Dave's thoughts, travels, and a place to vent.

Month: April 1996

Kanazawa / Togi

Pretty cold this morning. The heater ran out of kerosene just before the room warmed up, and I couldn’t locate any more. It was a little uncomfortable. I had to wait 2 hours for a bus to the train station, but finally got there and made Japan Rail’s reservation agents’ lives really complex by requesting a whole lot of train reservations. I currently had around 40,000 yen to my name, so I figured I was in pretty good shape (I was hoping to make it back to Yokohama without having to take any more money out).

I got to Kanazawa OK, and took Nami and Satako’s advice and did a bit of sightseeing before my bus left for Togi. Didn’t have too much time, so I headed for the Kenrokuen gardens. Quite beautiful. I have some pictures of the gardens, which looked quite nice. A few cherry blossoms out at the time (which was strange, because it was so cold). Headed back to the station, and took the bus to Togi (around an hour and a half). Kevin picked me up, and gave me the driving tour of Togi, including one very nice point near the ocean, a large cliff, which he said was the site of many famous suicides (artists and such – typical). We headed back to town, and grabbed dinner, then went to Kevin’s Drum-teacher’shouse to visit a real Japanese family for a bit (this was Kevin’s idea, one which I really enjoyed). I chatted with Kevin’s sensei for a while (with Kevin’s help – his Japanese is better than mine), while the sensei’s kids (a young boy and girl), ran around being hyperactive brats. It was pretty cute though. I’ve never seen a tantrum like the little girl put up when she was put in bed and told to go to sleep.

Togi / Nagasaki

This was mostly a day of travel. Woke up at 6:10am, and since Kevin doesn’t leave his heater on, the room was easily cold enough to see my breath. This is one Japanese custom I can do without. Call me “conventional”, but I happen to like a warm house.

I grabbed a bus from Togi, back to Kanazawa at 6:50am, then waited an hour for my train to Osaka. During this time, I called my mom to put in a status update, then gave Nami a call (I was really feeling guilty about not sending a postcard like I promised to – My reasoning was that I would probably get back before the postcard did). I suppose I should’ve asked Nami if it was OK to call her sister when I hit Yokohama, however I figured that if Yumi-san was anything like her younger sister, she would enjoy a call from one of her sister’s students. During the train trip to Osaka, I met some rather cute highschool girls, on their way to a friend’s place in Osaka. I chatted with one of the girls (Yuki Mikado), for the entire trip. Yuki said that she was going to a private school to become a hospital nurse. At one point, she mentioned that she was single – a shame that I didn’t live in Japan – she was 18, and didn’t seem to care at all that I was a few years older than her. We parted ways in Shin-Osaka, and I grabbed the Shinkansen to Hakata, then from Hakata, a normal train to Nagasaki.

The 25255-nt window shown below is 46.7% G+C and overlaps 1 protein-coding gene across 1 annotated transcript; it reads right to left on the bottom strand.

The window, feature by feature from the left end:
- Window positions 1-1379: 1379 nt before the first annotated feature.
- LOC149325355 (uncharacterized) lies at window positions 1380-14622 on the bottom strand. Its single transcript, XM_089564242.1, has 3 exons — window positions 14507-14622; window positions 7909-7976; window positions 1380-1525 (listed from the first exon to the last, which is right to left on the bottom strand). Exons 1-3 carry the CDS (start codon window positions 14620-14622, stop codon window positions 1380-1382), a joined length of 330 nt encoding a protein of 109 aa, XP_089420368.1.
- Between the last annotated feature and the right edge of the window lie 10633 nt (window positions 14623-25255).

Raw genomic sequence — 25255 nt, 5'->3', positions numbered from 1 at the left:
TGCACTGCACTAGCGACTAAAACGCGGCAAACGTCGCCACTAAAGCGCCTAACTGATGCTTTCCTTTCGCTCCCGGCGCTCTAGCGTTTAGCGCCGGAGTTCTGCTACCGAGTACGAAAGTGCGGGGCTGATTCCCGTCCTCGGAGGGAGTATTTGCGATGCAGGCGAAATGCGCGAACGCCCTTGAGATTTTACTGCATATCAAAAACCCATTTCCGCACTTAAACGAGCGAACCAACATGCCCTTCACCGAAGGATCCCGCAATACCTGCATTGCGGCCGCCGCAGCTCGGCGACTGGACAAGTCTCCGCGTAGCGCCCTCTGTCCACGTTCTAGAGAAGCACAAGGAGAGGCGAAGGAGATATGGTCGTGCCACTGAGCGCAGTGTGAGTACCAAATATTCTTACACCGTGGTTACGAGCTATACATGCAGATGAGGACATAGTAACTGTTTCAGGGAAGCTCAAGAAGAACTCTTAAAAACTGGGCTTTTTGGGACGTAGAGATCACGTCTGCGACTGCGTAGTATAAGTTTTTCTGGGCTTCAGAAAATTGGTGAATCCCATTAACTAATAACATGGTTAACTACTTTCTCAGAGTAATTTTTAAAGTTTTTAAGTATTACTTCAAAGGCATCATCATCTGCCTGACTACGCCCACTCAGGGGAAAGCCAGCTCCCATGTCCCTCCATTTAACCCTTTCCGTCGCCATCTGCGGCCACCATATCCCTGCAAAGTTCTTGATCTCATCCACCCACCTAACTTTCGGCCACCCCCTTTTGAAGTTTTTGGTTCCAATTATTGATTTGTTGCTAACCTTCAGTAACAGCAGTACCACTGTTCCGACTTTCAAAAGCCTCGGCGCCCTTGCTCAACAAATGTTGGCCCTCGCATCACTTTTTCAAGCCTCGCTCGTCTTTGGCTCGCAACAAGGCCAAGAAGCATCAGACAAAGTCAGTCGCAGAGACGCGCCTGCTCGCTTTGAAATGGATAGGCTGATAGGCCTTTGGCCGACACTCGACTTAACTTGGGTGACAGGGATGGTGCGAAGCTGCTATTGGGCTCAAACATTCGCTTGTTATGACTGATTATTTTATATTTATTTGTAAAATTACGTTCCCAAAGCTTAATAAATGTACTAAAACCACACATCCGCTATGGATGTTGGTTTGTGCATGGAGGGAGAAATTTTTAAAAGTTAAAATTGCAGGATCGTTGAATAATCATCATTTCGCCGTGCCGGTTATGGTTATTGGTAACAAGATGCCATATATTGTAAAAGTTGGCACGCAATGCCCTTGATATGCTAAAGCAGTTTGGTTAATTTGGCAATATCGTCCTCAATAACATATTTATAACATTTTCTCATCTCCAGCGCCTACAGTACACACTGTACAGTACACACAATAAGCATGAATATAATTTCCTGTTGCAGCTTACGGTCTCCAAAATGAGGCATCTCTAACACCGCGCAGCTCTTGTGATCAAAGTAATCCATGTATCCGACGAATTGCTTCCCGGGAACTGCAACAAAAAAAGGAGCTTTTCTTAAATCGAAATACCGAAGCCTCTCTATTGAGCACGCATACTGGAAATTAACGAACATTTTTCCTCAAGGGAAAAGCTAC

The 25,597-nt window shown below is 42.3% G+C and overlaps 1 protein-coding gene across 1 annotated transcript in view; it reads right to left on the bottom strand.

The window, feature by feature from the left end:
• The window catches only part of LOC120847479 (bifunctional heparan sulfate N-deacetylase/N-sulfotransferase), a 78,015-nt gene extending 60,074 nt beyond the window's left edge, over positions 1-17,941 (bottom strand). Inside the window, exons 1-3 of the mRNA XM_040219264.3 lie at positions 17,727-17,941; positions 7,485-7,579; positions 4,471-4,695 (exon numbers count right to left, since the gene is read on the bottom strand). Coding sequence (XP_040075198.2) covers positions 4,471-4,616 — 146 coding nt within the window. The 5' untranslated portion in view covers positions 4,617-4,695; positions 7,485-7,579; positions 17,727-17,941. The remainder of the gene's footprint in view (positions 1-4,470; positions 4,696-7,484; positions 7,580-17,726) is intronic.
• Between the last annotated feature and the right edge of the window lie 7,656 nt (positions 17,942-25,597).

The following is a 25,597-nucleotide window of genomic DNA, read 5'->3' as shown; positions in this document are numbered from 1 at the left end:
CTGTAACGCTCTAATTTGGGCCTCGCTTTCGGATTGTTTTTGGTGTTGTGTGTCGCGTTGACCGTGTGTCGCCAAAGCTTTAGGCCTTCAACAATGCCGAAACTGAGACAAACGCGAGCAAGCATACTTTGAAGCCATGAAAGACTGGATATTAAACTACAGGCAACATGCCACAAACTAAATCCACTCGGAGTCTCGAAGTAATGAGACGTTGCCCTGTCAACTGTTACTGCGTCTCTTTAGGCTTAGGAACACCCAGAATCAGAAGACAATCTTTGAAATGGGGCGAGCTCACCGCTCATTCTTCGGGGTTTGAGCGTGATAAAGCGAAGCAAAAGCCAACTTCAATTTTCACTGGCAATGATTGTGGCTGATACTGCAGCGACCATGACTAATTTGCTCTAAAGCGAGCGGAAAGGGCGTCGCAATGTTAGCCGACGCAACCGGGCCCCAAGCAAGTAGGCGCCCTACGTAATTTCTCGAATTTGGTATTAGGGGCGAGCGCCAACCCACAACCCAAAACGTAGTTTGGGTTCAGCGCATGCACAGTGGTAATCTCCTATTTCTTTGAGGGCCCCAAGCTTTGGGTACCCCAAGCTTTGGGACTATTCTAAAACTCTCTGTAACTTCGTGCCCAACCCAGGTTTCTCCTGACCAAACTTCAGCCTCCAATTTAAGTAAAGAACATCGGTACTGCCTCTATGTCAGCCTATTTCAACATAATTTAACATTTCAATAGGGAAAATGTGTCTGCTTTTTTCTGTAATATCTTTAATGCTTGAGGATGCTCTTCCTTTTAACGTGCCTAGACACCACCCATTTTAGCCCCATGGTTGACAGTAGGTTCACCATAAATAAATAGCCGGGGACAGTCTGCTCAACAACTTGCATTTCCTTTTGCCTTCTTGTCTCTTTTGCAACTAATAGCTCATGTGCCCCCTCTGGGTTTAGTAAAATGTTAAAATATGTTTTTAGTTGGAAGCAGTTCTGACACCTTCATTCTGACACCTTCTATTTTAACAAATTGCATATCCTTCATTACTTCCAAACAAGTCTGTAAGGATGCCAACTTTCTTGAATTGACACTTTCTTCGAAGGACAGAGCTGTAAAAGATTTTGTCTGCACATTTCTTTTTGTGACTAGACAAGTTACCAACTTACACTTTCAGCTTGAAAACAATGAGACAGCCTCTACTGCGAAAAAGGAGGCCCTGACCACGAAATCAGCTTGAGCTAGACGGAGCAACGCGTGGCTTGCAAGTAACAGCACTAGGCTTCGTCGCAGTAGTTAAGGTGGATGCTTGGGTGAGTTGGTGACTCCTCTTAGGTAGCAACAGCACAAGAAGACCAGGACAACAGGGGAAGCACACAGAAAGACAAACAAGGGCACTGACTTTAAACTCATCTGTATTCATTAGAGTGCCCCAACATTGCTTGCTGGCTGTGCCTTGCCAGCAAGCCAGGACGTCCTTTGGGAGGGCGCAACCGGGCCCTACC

At this point, I made the only true “mistake” on my part, and I can only attribute it to not paying attention. I got off one stop early on the train. No big deal, I just waited for the next train, and 5 minutes later, was in Nagasaki. Quickly went to the hostel, checked in, showered, then spent around a half-hour playing with the remote-control for the heater/air-conditioner before going to sleep. There were a lot of Germans in Nagasaki for some reason. A few guys in my room were German (they were very nice, and loved to chat about travel adventures!).


Oh, how time flies. It felt like I’d only been in Japan for a week or so. I headed off for the Nagasaki Atomic Bomb Park around 9:30am, then went to the museum. I didn’t find it as “moving” as Hiroshima’s exhibit. There were more “artifacts” here, but not as many displays relating to the people affected. There were some very interesting video presentations at the end (the first had approximately 40 different bomb-survivors telling their stories), and the second was an excellent video presentation about the evolution of the Atomic Bomb, and A-bomb testing. Went to the Glover Gardens (which is the location where the play “Madam Butterfly” is based on). Toured around the various buildings in the gardens, and watched the numerous (and large) carp in the ponds (note: These carp follow people! I’m not making this up! If you walk around the side of the pond, the carp follow you under the water!). Had McDonald’s for lunch today – it’s cheap, tastes the same as North America, and is reasonably easy to find in Japan.

Nagasaki / Yokohama

Ate a regular breakfast today (toast with jam, coffee, etc.). Watching Japanese TV in the morning can be a “heavy” for breakfast entertainment. The news program on TV was showing a report on wife-abuse, with some rather realistic video clips – not exactly the kind of “early morning fluff” you see here. Got to Nagasaki station at 9:15 (Train leaves at 10am for Hakata). Updated my list of “things to buy” (souvenirs):

  • Macross Plus Movie
  • City Hunter OAV – Secret Service
  • MiniDisc Player/recorder
  • Cassette Tape Deck
  • MD Media (10 Discs)